From a fair world to a fair world

From a fair world to a fair world

It’s 9696 and humans are now born in 5 different colors red, white, green, black, and orange. And no one really cares what color you are. No color is a nice color. So if you differentiate one color from the other, say she’s blue, or he is orange, will that be a problem? No right? Classification is in itself ‘human’. How else will people make decisions? In fact, it has been scientifically proved to make decision making easier and faster.

Come back to 2020. Remember the old Fair and Lovely Ad where the young girl becomes successful as a cricket commentator after becoming fairer? I grew up watching ads like these on T.V. So did millions, if not billions, of other girls and boys.

What am I trying to say? Hang On.

Is the fairness cream industry the demon?

The fairness cream industry in India alone is a 200+ million dollar industry, which doesn’t even include the fairness-facewashes and shaving gels. So there is an entire industry out there profiting from insecurities of women and men. Then ‘Black Lives Matter’ happened. On 25 June, FMCG giant Hindustan Unilever Ltd (HUL) announced that it was rebranding its face cream Fair & Lovely. J&J removed Neutrogena and Clear fairness while L’Oréal is the latest to remove words like ‘whitening.’ Ok, so does this help?

My take - Old wine in a new jar

Recent ads of Fairness creams no longer show young women achieving success only when their skin tone became a couple of shades lighter. Instead, they have moved on to words like nikhaar while other lightening brands use “dark spot removal” as a popular euphemism. The fairness cream label, the ad, and the display banner will change. But is that the real demon?

But is that cream on your shelf the real demon?

It seems obvious to blame the fairness creams for perpetuating feelings of inadequacy and the fair-skinned celebrities who played the part of the salesman pitching how people how life’s better on the fairer side of life. Demonize the fairness-creams because it’s their fault. Isn’t it? NO.

Then what is it? Let’s take a step back. Why did I want to be fair?

Like somewhere in 9696 when it did not matter what color I was, it certainly wasn’t the ‘fair color’. Or the fairness cream. It was because I understood somewhere inside that the benefits of being fair outweighed those of being dark. And I wanted those benefits. I wanted the world to clamor for my attention, regardless of whether I had anything to say. I wanted to be handsome or beautiful like only fair-skinned people seemed to be. I too wanted to be smiled at by strangers by radiating whatever it was that fair people radiated and got that reaction.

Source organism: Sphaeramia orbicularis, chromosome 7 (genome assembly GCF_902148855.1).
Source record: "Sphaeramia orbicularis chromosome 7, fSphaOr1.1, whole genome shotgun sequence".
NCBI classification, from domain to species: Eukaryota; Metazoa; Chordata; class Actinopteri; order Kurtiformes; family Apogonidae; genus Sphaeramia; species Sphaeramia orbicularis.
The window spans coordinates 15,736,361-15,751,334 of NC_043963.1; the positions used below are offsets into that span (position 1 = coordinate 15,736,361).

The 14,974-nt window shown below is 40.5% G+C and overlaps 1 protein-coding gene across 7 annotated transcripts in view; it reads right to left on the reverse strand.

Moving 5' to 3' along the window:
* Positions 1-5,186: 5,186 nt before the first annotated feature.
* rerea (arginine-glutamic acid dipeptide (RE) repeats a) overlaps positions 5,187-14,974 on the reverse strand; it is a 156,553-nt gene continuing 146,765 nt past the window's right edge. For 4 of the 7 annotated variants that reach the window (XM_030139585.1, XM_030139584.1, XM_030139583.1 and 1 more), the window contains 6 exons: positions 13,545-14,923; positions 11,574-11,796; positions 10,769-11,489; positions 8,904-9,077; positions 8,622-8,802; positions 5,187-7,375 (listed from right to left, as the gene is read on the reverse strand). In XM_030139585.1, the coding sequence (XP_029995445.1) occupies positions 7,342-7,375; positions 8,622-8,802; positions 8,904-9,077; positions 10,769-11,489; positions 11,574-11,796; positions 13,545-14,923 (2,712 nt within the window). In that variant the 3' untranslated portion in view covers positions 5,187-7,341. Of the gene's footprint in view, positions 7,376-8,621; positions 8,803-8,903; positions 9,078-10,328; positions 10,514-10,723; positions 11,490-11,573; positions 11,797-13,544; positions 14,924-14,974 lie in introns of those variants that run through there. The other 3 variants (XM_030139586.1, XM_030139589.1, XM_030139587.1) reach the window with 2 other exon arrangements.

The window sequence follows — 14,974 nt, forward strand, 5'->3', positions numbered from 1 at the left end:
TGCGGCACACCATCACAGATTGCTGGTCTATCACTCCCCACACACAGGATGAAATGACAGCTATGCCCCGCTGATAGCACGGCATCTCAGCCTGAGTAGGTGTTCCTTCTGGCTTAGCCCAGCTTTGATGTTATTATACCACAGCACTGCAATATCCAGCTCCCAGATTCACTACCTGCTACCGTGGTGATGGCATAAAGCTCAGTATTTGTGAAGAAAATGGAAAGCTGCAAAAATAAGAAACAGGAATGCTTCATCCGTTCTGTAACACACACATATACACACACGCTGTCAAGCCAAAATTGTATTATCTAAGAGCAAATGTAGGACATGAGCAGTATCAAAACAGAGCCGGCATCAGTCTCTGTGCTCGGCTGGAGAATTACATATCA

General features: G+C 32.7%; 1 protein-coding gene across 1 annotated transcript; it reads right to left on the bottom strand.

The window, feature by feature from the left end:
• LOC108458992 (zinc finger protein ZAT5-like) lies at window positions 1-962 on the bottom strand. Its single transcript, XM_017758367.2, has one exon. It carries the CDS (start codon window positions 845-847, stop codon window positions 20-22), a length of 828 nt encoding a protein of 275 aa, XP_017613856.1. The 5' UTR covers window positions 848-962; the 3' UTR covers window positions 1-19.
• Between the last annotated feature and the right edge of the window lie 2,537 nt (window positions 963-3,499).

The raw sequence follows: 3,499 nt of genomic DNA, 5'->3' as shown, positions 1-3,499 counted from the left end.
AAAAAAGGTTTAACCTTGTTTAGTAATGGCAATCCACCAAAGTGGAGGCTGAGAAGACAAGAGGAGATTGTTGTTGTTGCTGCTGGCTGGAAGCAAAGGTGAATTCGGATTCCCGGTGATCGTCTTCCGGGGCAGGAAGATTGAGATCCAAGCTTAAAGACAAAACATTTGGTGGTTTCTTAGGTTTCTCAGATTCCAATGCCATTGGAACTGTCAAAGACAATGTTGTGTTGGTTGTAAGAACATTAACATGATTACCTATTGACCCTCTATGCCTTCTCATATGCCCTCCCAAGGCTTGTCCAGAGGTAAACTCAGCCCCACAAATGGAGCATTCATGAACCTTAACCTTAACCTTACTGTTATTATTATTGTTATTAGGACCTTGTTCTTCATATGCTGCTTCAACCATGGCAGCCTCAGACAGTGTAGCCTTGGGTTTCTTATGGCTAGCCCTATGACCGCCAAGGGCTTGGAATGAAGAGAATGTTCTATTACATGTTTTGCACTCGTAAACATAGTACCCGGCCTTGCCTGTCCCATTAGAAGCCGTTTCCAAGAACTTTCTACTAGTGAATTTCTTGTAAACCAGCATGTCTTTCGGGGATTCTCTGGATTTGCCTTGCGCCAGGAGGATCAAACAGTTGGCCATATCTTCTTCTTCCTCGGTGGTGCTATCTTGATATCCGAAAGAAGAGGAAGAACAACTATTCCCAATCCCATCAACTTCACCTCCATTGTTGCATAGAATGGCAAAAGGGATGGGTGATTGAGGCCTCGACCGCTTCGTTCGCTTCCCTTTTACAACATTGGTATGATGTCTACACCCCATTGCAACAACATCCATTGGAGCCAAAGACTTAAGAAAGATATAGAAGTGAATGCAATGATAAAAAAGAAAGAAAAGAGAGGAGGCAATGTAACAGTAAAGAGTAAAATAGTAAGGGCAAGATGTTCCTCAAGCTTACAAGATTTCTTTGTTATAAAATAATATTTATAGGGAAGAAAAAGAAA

What I wanted was a ‘Fair privilege’

Fair privilege is what Fairness creams sell. The product exists because people want that choice. If, as a dark-skinned woman, I want to lighten my skin tone, how is it anybody’s business?” The fairness cream is NOT the problem. The fair privilege is. And the privilege is real.

Fair privilege had existed much before fairness creams came into being when the caste-system was entrenched and still exists today in many forms, with the skin color being the easiest marker of the divide. Fair privilege is what created the fairness industry and not the other way around. Advertising is nothing but a subtle reflection of the society we live in, and fairness cream labels follow the same rule.

So basically we are still in a post-colonial hangover. The British Raj ended over seven decades ago. Yet here we are. Constantly being punished for not being white enough. And trying — desperately — to be white. To be good enough.

The real demon is – Society: “You are sawli, and you need it.”

The market didn’t invent deep-rooted prejudice against dark-skinned, it saw an opportunity to talk to the largest market in the fair-skinned divide. It said the same things that dark-skinned people experienced and formulated a cream that decreases the melanin production of the skin to give an effect that you have become fairer.

What needs to change?

“Sawli hai but achi dikti hai” - Meaning sawli is a contrast to looking good?

“Try the black color it suits you” - Oh really? You are just making me feel other colors don’t

“Fair hai toh jaldi promotion ho jayega uska” - Wow!

There are legit filters on matrimonial sites that distinguish people based on their skin color. Especially if the male color is fair, the default searches also feature women with a lighter or a fairer shade - Wow so does this make the room any brighter?

What can I do about it?

The way we can make it through the world as better people is to use our intelligence to structure the world such that these biases don’t apply. So, if you want to make a difference –

As a parent

When you recite to your little child, “Gori gori pan fula sarkhi chan dada mala ek vahini aan” watch your step. Be careful of the rhymes you sing to your child, the songs you play at home, and T.V. ads he is exposed to. Make sure that you teach your child the right values before the society teaches him the wrong ones

As a Manager

A black employee can be just as qualified as a fair one. Open your eyes and think through before you pass that promotion.

And above all as a human

Don’t skip a cooking video on YouTube just because it has a dark hand cooking food. Don’t reject a shopping website because the body wearing the dress isn’t fair. Don’t outcaste your friend just because he is dark. Wake up as a generation.

Be fair from within. That’s what real fairness is.